Sunday, February 7, 2010
I am sitting on the end of my living room sofa, unable to move.
It’s not that my leg has gone numb again, like it does after a long sitting with “American Idol.” (Note to readers: Do not — I repeat, NOT — jump up to answer the phone when your foot is asleep. The fall isn’t pretty, and the noise is deafening.) It’s because Lucy the cocker spaniel has nested on top of the couch just above me, her rear end resting heavily on my shoulder, and she’s snoring to beat the band.
I swear, the girl can sleep anywhere. Just like the rest of my family. Everyone, that is, except me.
Take my husband … please! (Apologies to Henny Youngman.) He is the undisputed master of the catnap (apologies to Lucy). This is a guy who will fall asleep during an episode of “24,” just as the long-suffering Jack Bauer is being tortured within an inch of his life. That unnerving ticking clock has no effect on him!
My spouse can get up at 7 a.m. on a Saturday, take the dog out into the bracing cold, drink two cups of coffee — the caffeinated kind — and be back in bed by 8:30, sawing logs, dog nestled in the small of his back.
His particular talent, however, is snoozing in the upright position, with absolutely no neck support, hands closed into two tight fists in his lap. Once he’s assumed the position, I know he’s out for the count.
My son’s knack for dozing in the unlikeliest of places is legendary.
He once fell asleep at a stoplight on the way to high school. (The fear factor of this incident is magnified by the fact that his car, at the time, was a manual transmission.) To this day, his orthodontist still marvels at how he could catch 40 winks while getting his braces tightened.
Once, I took him with me to a trade show in New York City where I was an exhibitor. He was to work beside me during the day in exchange for fabulous free meals and entertainment at night — a “take your son to work” learning experience, if you will.
We had to arrive at nine in the morning, but it was easily an hour earlier than his arrival time at school. For the first hour or so, he was a trooper. Then, he announced he was taking a 10-minute snack break. An hour later, I found him zonked on a concrete bench in the middle of the Jacob K. Javits Convention Center lobby, bagel in hand, with hundreds of noisy people milling around him.
My daughter, who is undoubtedly slumbering as you read this, even if it’s one o’clock in the afternoon, could win a gold medal in shut-eye. Ten minutes into a road trip and she’s conked out in a nest of fluffy bed pillows and blankets.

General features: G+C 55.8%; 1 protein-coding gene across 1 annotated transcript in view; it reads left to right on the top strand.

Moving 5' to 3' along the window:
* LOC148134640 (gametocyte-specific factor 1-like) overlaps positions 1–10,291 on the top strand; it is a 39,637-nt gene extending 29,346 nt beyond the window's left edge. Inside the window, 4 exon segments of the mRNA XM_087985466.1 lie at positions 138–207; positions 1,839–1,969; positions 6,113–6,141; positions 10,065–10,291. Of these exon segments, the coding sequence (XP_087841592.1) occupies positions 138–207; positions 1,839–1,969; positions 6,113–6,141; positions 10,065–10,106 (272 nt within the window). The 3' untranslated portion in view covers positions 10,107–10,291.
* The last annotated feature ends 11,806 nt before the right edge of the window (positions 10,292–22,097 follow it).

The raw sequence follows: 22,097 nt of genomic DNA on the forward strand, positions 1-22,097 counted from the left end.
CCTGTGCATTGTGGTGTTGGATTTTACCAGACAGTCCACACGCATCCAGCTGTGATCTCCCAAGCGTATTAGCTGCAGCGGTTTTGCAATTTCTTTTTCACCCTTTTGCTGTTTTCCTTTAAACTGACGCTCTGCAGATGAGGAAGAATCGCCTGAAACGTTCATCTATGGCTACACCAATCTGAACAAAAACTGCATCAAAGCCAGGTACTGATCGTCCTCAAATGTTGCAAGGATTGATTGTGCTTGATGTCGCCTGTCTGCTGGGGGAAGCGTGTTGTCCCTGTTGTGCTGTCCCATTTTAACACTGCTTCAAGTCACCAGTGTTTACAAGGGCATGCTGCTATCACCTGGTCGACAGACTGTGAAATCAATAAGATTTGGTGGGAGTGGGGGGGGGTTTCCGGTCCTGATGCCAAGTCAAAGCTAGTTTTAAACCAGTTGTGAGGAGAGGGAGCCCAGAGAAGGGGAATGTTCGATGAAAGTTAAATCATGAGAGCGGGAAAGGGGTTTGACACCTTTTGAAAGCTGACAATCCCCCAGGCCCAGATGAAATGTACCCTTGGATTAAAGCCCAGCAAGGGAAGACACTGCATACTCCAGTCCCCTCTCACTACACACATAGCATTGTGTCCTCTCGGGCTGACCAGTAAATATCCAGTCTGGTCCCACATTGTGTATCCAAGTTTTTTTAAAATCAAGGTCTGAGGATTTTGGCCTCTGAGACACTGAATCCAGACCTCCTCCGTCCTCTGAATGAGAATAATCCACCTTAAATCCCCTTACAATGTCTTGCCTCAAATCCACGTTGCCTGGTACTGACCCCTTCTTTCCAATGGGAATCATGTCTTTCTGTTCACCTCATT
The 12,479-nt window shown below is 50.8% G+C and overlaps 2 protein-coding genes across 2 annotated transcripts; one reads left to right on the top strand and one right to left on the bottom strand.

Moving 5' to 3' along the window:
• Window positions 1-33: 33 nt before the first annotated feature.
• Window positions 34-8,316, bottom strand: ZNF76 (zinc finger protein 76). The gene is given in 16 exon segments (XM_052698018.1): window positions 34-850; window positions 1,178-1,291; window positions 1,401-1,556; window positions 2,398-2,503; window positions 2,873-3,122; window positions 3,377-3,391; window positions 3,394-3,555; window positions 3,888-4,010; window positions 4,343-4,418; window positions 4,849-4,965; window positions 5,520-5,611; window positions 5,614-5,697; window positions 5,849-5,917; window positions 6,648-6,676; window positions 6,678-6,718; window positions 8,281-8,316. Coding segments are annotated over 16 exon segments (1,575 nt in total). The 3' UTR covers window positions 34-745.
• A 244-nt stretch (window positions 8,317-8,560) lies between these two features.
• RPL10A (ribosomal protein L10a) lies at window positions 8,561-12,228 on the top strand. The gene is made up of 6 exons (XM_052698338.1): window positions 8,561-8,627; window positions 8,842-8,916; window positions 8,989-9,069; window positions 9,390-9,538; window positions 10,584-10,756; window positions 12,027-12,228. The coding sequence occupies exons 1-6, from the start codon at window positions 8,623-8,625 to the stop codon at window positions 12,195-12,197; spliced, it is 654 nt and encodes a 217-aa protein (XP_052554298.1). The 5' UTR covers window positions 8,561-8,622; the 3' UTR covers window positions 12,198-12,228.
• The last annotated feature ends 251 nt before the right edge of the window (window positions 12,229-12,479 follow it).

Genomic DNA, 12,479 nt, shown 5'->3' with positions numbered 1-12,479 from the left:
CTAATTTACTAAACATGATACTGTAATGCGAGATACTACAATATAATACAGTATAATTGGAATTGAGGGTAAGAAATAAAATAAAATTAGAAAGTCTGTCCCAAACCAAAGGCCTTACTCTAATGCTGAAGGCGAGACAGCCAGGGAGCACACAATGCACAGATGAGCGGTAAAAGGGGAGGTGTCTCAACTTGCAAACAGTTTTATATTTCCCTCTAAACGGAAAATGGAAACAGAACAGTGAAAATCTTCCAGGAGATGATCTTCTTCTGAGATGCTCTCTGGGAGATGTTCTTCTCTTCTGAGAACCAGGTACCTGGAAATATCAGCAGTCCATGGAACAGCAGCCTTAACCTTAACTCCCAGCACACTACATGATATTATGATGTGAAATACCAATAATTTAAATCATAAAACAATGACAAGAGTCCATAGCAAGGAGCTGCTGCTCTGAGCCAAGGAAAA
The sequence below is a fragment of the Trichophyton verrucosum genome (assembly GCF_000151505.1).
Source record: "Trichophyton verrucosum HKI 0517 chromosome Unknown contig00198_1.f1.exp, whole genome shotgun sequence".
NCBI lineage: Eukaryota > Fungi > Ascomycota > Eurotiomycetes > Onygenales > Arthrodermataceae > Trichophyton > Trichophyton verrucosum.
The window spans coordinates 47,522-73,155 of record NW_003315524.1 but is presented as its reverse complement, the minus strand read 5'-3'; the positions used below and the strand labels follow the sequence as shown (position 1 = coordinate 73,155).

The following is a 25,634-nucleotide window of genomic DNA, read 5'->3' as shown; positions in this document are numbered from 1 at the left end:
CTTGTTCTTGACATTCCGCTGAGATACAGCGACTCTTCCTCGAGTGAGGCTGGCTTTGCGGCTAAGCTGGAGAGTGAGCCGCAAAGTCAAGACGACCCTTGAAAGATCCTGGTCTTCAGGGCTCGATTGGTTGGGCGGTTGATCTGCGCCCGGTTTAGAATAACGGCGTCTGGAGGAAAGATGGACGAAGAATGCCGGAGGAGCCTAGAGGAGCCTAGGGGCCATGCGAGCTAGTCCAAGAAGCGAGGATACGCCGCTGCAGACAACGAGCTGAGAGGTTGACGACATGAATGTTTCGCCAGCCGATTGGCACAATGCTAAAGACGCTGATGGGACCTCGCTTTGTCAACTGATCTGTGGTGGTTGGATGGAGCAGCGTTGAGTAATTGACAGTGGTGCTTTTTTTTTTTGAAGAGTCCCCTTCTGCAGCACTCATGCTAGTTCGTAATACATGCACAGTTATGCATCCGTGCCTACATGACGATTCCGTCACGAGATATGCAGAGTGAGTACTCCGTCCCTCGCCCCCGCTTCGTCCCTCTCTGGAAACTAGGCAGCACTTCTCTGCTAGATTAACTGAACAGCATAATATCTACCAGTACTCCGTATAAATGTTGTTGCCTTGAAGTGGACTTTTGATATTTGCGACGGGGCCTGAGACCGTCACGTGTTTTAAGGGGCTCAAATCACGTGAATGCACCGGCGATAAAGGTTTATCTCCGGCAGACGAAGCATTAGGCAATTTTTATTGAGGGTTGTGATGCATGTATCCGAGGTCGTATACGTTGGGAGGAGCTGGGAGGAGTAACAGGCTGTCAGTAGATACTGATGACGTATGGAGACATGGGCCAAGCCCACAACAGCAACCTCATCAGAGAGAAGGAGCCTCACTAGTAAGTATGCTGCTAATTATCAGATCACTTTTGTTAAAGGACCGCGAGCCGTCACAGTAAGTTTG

On weekends, she’ll frequently snooze beyond noon, a satin Hollywood-style eye mask on her face, albeit just for effect. She’s such a master at deep sleeping, I suspect she doesn’t actually wake up until she’s been out of bed for a couple hours.
(Note to readers: If you see my children at stoplights, avoid them like the plague.)
I could sleep like that — anytime, anywhere — once upon a time.
On vacations as a child, my dad nicknamed me Old Shep because of my tendency to fall dead asleep sprawled across the second seat of the station wagon, forcing my four siblings to ride in the “way back” eight hours to Minnesota. In college, there were a couple of times I awoke on weekends to find several people staring down at me, panicked looks on their faces, “We thought you were dead!”
I can’t sleep in cars. I can’t sleep on planes. And I certainly can’t sleep sitting up in the living room when Jack Bauer is getting pummeled by the Russian mob!
These days, acquiring sleep requires a ritual: regular bedtime, humidifier pumping moisture and white noise into the room, earplugs inserted, alarm clock turned toward the wall (that LED light is so bright) and a lightweight blanket on the bed. A little blue Lunesta tablet is on standby in the bathroom, just in case.
Maybe when I get older, I’ll be able to catch some Z’s whenever I please. Like Lucy the cocker spaniel, whose rump rests on my right shoulder as she dozes and dreams.
— Cathy Hamilton is a 53-year-old empty nester, wife, mother and author. She can be reached at can be reached at 832-6319.